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Genes Chromosomes Cancer. 2000 Jan;27(1):59-68.

Joining of correct and incorrect DNA double-strand break ends in normal human and ataxia telangiectasia fibroblasts.

Author information

1
Strahlenzentrum der Justus-Liebig-Universität Giessen, Germany. markus.loebrich@med-rz.unisaarland.de

Abstract

Chromosomal aberrations are believed to result from the incorrect joining of DNA double-strand breaks (DSBs). In an attempt to investigate induction and rejoining quality of DSBs following ionizing radiation exposure in specific genomic locations of mammalian DNA, an experimental approach based on Southern hybridization of single-copy probes to NotI restriction fragments was developed. Induction of DSBs is measured from the decrease of the band intensity representing the unbroken restriction fragment. An increase in intensity of the hybridization band following repair incubation determines reconstitution of the original restriction fragment and thus rejoining of correct DNA ends. We investigated the dose dependence of DSB misrejoining using X-ray doses of 5, 10, 20, 40, and 80 Gy and provide evidence that the number of misrejoined DSBs exceeds, for the same doses used, the number of cytogenetically visible aberrations by an order of magnitude, reflecting the higher resolution of our assay. Induction of DSBs and joining of correct and incorrect break ends were further investigated in cells from a patient with the cancer-prone disease ataxia telangiectasia (AT) and in heterozygous AT cells. We found, compared to normal cells, identical induction rates and identical kinetics for joining correct ends following an 80-Gy X-ray exposure. After 5 and 10 Gy, however, AT homozygotes showed a 50% elevation in the proportion of breaks that are not correctly rejoined. These data indicate a defect in the accuracy of DSB rejoining in AT cells that may account for radiation sensitivity and the occurrence of the high level of chromosomal aberrations observed in AT cells. Genes Chromosomes Cancer 27:59-68, 2000.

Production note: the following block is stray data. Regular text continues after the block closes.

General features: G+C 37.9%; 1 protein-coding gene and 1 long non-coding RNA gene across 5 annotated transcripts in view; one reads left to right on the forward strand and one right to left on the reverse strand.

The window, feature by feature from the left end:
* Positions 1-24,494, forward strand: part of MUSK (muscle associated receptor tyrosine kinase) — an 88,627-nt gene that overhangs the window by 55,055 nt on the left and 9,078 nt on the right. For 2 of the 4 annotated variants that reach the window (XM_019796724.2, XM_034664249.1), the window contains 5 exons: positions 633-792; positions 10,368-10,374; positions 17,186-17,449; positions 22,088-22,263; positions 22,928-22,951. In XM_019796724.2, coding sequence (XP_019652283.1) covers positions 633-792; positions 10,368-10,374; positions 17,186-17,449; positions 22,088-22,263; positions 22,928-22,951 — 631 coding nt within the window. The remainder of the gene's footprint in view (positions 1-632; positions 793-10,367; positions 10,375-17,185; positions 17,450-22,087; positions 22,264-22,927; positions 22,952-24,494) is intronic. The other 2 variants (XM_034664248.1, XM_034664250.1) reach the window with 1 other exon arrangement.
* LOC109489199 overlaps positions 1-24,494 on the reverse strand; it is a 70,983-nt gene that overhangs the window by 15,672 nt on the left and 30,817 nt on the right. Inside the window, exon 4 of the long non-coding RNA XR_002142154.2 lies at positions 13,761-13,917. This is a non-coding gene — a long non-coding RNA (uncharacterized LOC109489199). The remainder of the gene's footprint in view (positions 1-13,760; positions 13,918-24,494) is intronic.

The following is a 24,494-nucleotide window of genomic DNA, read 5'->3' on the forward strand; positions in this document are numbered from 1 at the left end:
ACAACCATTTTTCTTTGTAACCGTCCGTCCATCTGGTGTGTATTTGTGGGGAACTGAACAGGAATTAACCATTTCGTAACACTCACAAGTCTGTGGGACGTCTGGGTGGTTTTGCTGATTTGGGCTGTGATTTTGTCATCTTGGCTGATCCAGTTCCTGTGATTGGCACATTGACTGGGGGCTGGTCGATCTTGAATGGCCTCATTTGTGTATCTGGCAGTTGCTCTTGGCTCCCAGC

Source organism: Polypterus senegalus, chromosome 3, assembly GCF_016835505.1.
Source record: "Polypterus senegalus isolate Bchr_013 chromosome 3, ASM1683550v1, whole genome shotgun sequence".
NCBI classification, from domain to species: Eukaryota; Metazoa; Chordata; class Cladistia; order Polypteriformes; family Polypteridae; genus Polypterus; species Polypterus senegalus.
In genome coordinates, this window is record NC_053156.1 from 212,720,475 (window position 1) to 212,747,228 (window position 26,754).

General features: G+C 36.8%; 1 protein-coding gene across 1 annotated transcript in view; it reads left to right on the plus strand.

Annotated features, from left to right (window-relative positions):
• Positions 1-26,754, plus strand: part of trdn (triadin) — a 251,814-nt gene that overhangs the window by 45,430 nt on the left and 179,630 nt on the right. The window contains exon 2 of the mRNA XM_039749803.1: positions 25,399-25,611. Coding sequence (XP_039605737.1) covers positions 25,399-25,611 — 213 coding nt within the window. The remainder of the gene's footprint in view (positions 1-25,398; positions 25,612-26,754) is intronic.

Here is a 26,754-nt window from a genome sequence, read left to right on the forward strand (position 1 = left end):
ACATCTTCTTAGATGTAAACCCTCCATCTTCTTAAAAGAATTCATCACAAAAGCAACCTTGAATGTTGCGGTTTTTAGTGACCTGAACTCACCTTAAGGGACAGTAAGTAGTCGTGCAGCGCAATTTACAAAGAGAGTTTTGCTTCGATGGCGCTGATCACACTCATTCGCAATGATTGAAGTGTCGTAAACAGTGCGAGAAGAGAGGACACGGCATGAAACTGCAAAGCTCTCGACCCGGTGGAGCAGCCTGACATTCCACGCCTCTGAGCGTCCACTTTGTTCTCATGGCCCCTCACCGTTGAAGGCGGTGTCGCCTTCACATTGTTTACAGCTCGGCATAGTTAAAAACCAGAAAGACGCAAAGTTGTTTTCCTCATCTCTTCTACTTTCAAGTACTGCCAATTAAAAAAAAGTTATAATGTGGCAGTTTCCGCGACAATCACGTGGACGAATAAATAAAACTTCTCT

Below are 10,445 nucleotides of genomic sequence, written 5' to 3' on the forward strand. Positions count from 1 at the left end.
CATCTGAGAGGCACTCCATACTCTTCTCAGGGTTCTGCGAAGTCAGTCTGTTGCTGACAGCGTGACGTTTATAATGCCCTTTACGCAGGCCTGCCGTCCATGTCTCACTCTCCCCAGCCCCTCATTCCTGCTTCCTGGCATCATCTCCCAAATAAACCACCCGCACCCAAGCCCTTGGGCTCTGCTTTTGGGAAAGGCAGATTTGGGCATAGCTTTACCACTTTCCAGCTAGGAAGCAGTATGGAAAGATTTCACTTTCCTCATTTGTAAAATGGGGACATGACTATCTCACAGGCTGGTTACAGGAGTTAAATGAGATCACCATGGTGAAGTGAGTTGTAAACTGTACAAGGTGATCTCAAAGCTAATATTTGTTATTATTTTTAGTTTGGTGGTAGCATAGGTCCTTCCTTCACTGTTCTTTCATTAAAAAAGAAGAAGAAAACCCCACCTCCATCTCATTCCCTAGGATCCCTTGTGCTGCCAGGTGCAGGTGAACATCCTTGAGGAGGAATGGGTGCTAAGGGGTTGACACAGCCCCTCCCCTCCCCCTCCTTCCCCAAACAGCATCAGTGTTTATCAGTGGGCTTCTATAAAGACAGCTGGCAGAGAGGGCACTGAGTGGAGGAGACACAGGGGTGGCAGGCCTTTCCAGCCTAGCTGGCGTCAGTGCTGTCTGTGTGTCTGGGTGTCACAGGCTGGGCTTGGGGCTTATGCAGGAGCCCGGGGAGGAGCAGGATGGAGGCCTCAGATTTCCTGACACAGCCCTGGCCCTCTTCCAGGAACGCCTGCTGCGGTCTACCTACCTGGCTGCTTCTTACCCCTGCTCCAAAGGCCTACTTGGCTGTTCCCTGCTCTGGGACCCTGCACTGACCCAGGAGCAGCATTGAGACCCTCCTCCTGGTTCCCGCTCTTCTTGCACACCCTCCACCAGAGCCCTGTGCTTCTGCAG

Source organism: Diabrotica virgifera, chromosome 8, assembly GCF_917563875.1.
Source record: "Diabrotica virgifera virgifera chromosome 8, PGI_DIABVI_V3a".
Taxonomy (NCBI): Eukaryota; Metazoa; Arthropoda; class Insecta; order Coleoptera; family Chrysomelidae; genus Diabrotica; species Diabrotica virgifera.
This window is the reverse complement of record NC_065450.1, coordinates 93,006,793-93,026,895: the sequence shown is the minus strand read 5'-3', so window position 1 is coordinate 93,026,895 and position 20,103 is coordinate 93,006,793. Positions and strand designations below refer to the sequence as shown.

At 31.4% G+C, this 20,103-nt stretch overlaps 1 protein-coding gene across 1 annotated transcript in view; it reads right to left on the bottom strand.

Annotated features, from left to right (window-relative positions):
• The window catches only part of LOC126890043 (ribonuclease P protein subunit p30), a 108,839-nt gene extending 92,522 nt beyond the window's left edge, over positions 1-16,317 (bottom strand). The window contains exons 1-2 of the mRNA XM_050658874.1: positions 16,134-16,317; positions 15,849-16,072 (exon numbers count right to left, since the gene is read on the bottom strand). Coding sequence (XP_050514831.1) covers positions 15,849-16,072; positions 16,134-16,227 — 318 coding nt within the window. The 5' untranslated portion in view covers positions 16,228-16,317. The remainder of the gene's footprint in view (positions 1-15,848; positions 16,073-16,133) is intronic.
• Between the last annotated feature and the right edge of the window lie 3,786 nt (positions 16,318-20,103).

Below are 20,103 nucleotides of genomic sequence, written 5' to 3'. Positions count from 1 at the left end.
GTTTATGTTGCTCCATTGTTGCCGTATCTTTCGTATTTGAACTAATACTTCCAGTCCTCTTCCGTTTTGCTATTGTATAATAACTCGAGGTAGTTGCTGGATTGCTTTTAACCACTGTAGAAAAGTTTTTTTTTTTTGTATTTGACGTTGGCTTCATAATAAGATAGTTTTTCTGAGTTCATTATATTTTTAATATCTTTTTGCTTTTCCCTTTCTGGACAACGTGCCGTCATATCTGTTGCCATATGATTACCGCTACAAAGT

PMID:
10564587
[Indexed for MEDLINE]

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